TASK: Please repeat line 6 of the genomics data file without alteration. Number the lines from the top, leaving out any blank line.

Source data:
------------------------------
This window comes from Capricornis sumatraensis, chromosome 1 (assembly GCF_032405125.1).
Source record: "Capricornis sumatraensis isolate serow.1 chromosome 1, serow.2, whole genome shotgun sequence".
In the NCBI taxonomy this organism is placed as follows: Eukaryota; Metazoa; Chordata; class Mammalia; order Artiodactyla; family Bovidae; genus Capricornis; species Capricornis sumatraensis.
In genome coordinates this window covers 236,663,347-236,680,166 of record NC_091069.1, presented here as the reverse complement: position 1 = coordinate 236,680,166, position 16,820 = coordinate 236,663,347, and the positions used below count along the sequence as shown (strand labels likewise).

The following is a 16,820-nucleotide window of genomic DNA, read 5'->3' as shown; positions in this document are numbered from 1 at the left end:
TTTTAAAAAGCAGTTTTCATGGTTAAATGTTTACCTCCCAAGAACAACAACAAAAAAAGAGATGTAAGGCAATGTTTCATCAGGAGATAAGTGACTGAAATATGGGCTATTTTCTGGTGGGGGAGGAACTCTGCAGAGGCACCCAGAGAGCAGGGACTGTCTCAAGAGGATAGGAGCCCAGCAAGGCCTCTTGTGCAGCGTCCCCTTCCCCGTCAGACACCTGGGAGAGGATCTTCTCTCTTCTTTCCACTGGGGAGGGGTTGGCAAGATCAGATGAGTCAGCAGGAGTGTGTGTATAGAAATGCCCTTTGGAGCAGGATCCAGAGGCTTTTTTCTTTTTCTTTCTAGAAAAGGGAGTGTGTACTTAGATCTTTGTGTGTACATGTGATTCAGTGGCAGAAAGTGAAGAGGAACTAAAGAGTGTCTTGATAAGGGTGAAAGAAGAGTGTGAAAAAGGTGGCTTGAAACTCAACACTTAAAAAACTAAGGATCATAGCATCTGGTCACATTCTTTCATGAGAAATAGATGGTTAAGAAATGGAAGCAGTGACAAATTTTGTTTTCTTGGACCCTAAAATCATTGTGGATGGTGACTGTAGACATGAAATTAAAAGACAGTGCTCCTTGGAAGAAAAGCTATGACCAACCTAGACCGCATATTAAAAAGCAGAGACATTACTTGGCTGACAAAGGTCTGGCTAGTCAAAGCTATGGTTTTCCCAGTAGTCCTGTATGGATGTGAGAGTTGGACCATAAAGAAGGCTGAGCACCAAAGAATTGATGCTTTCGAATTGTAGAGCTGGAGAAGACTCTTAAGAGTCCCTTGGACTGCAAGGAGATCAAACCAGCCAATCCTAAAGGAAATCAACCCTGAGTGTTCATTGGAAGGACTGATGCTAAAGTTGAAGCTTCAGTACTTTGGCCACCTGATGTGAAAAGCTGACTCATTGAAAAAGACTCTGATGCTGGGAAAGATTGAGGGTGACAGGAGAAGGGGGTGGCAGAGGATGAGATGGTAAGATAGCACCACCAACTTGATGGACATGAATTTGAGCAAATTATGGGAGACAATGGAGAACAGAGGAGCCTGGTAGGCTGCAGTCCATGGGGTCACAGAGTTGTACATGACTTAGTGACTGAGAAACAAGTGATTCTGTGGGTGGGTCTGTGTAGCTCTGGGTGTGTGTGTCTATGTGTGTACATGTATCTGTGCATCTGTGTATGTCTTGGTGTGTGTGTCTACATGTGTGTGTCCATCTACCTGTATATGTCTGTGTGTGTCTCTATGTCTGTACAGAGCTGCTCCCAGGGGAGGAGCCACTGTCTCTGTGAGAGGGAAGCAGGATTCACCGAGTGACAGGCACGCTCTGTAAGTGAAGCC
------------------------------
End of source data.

TTTTAAAAAGCAGTTTTCATGGTTAAATGTTTACCTCCCAAGAACAACAACAAAAAAAGAGATGTAAGGCAATGTTTCATCAGGAGATAAGTGACTGAAATATGGGCTATTTTCTGGTGGGGGAGGAACTCTGCAGAGGCACCCAGAGAGCAGGGACTGTCTCAAGAGGATAGGAGCCCAGCAAGGCCTCTTGTGCAGCGTCCCCTTCCCCGTCAGACACCTGGGAGAGGATCTTCTCTCTTCTTTCCACTGGGGAGGGGTTGGCAAGATCAGATGAGTCAGCAGGAGTGTGTGTATAGAAATGCCCTTTGGAGCAGGATCCAGAGGCTTTTTTCTTTTTCTTTCTAGAAAAGGGAGTGTGTACTTAGATCTTTGTGTGTACATGTGATTCAGTGGCAGAAAGTGAAGAGGAACTAAAGAGTGTCTTGATAAGGGTGAAAGAAGAGTGTGAAAAAGGTGGCTTGAAACTCAACACTTAAAAAACTAAGGATCATAGCATCTGGTCACATTCTTTCATGAGAAATAGATGGTTAAGAAATGGAAGCAGTGACAAATTTTGTTTTCTTGGACCCTAAAATCATTGTGGATGGTGACTGTAGACATGAAATTAAAAGACAGTGCTCCTTGGAAGAAAAGCTATGACCAACCTAGACCGCATATTAAAAAGCAGAGACATTACTTGGCTGACAAAGGTCTGGCTAGTCAAAGCTATGGTTTTCCCAGTAGTCCTGTATGGATGTGAGAGTTGGACCATAAAGAAGGCTGAGCACCAAAGAATTGATGCTTTCGAATTGTAGAGCTGGAGAAGACTCTTAAGAGTCCCTTGGACTGCAAGGAGATCAAACCAGCCAATCCTAAAGGAAATCAACCCTGAGTGTTCATTGGAAGGACTGATGCTAAAGTTGAAGCTTCAGTACTTTGGCCACCTGATGTGAAAAGCTGACTCATTGAAAAAGACTCTGATGCTGGGAAAGATTGAGGGTGACAGGAGAAGGGGGTGGCAGAGGATGAGATGGTAAGATAGCACCACCAACTTGATGGACATGAATTTGAGCAAATTATGGGAGACAATGGAGAACAGAGGAGCCTGGTAGGCTGCAGTCCATGGGGTCACAGAGTTGTACATGACTTAGTGACTGAGAAACAAGTGATTCTGTGGGTGGGTCTGTGTAGCTCTGGGTGTGTGTGTCTATGTGTGTACATGTATCTGTGCATCTGTGTATGTCTTGGTGTGTGTGTCTACATGTGTGTGTCCATCTACCTGTATATGTCTGTGTGTGTCTCTATGTCTGTACAGAGCTGCTCCCAGGGGAGGAGCCACTGTCTCTGTGAGAGGGAAGCAGGATTCACCGAGTGACAGGCACGCTCTGTAAGTGAAGCC